Your Views for September 20

Weakened by division

Yes, animosity is definitely growing (Your Views, Tribune-Herald, Sept. 17), not only on the Big Island. It is growing in this country.

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The main culprit for animosity is fear.

When humans feel fear, we either run away or act aggressively. That is the flight or fight response.

When a country is peaceful and united, the citizens are less fearful. In that country, animosities are typically much less of a problem.

When you have politicians who are selfish and divide a country, you have a country full of fearful people. When you have a country where everything down to the post office system is politicized, you have a divided country.

When the citizens are fearful, they no longer trust one another. It is a given that humans rarely take accountability for themselves. When you have leadership that thrives on blaming others, the mentality filters down to the citizens. When we no longer hold ourselves accountable, we blame others around us.

It is so much easier to blame people who are different from us. So, yes, the result is animosity, and from animosity you get racism.

You can have racism against anyone who is different. It is an equal opportunity phenomenon. “Locals” in Hawaii can be racist against anyone deemed to be a “haole.”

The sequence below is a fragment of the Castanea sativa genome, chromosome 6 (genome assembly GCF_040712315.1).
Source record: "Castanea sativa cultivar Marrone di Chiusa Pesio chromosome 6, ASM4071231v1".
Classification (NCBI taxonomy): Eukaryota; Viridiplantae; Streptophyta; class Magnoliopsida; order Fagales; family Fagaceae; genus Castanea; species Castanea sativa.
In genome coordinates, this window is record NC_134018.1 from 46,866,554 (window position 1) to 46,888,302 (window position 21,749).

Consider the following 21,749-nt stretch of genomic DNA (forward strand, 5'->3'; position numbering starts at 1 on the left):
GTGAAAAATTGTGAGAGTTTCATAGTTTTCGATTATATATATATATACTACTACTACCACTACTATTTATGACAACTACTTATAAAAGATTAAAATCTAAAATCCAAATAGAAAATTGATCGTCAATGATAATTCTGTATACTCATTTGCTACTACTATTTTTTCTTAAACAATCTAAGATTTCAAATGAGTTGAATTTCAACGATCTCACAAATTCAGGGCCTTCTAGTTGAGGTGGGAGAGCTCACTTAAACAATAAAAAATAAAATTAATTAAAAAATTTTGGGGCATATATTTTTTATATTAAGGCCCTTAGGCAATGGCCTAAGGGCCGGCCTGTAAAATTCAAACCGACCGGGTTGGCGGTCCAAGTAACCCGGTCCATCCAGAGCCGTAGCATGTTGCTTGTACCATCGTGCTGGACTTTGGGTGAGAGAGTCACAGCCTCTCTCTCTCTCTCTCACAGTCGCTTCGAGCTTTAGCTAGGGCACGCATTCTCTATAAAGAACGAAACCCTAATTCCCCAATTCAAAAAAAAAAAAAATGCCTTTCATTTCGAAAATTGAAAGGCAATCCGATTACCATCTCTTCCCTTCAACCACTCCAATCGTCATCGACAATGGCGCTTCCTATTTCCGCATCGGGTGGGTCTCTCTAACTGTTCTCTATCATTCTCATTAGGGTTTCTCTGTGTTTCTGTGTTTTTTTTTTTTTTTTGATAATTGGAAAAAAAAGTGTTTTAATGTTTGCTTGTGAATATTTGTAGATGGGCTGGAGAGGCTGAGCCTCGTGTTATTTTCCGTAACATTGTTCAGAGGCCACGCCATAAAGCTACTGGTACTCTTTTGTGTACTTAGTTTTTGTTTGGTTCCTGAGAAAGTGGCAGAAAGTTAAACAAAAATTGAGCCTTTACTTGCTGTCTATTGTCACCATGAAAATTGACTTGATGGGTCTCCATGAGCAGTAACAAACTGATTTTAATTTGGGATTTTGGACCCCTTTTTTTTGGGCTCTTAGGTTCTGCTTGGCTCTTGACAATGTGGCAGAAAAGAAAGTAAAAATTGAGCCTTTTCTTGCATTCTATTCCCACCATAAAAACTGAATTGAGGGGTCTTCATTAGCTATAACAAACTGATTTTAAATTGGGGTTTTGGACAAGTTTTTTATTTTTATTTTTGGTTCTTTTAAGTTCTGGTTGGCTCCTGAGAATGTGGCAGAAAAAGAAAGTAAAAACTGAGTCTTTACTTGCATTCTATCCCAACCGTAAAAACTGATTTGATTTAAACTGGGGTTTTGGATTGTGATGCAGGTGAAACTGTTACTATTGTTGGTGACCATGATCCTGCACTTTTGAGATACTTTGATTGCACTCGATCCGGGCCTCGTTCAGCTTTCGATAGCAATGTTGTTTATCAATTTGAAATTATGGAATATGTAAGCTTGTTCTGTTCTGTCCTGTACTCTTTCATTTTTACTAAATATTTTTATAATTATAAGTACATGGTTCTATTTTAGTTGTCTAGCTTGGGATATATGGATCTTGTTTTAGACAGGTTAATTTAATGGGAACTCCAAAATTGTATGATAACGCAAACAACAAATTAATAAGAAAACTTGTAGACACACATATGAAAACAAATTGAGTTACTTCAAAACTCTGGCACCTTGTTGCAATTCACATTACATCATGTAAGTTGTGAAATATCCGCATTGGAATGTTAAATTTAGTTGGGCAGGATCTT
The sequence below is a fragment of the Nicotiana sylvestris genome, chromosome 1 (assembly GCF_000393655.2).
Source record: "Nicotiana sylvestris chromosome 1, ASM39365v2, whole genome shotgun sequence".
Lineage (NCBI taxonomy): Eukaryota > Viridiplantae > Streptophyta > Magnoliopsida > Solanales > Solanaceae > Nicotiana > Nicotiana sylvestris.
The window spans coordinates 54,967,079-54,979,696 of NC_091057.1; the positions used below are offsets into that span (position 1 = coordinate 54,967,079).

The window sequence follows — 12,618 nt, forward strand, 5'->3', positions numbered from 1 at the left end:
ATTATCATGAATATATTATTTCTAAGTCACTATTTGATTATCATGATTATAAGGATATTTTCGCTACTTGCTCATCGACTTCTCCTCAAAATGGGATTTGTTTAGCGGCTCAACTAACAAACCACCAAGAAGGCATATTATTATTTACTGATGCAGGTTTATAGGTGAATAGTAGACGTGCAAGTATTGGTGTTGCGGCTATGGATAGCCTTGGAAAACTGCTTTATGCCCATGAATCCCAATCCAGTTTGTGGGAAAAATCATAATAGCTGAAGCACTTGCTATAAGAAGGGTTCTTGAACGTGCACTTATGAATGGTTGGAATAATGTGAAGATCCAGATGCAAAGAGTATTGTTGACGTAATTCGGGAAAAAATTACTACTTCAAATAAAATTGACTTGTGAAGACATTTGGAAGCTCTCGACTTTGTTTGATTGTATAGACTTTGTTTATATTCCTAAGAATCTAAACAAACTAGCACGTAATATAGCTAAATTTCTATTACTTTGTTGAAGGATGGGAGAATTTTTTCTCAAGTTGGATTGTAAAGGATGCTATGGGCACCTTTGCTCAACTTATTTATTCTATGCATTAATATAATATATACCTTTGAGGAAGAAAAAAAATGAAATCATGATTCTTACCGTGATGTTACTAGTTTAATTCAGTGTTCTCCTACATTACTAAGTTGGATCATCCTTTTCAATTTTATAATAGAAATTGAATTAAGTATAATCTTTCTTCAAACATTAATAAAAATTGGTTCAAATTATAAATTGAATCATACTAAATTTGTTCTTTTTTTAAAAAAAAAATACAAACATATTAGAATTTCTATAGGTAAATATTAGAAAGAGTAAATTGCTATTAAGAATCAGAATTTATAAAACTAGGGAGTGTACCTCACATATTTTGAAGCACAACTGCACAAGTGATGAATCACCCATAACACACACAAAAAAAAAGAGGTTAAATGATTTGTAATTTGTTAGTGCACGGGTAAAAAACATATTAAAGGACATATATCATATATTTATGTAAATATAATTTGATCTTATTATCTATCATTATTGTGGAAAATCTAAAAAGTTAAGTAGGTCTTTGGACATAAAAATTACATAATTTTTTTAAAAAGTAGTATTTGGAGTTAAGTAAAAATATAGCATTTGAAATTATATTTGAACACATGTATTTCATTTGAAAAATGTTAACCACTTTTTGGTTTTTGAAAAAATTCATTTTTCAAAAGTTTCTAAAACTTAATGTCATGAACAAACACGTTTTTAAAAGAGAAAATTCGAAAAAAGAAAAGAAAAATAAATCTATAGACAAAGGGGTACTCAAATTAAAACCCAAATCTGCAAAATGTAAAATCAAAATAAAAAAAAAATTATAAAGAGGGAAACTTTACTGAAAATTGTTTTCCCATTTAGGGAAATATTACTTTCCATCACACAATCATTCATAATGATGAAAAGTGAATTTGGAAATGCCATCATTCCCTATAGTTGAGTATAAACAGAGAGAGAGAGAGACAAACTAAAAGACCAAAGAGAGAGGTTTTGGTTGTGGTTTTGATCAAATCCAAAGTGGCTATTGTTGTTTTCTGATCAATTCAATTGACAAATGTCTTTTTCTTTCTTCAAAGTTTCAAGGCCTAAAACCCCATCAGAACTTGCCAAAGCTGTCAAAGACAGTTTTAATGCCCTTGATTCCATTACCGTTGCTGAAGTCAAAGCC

“Haole” does not have to be white, and the “locals” can be a mixture of many races. Racism can be against anyone deemed different. As long as people are insecure and fearful, there will be racism.

The priority to fix racism is to promote calm and security. Above all, the solution to fix racism is to have leadership that can unite the nation rather than polarizing the citizens into political parties.

I don’t care what political party anyone believes in — a leader who divides the nation is never a good leader. A nation that is in turmoil is never going to be a strong nation.

After all, we are the United States. Let us not degenerate into us against them.

Hansen Tsang

Hilo

Illegal and cruel

Chickens everywhere are called upon by humans to give of themselves for our benefit.

They sacrifice their lives, their eggs — under mostly not-so-pretty circumstances — so we may eat and feed our families and our pets.

Must we also keep roosters tied up by a foot 24 hours a day until they are taken to fight, with no choice in the matter?

Must we ship them in small boxes to other countries, forced there to fight for their lives — if they survive the journey?

The money that is bet on cockfighting is from a neighbor’s pocket, at the expense of hapless, tortured, bloodied birds.

This is not a win-win for anyone. Don’t imagine for a moment that showing up for this secret, illegal, cruel activity is good for your overall health and feelings of self-worth — or that of your family.

Instead, show our children what it means to be kind, caring, law-abiding human beings, and take them for a walk in Big Island parks, where the words and birds fly free.

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JoAnn Garrigan

Hilo

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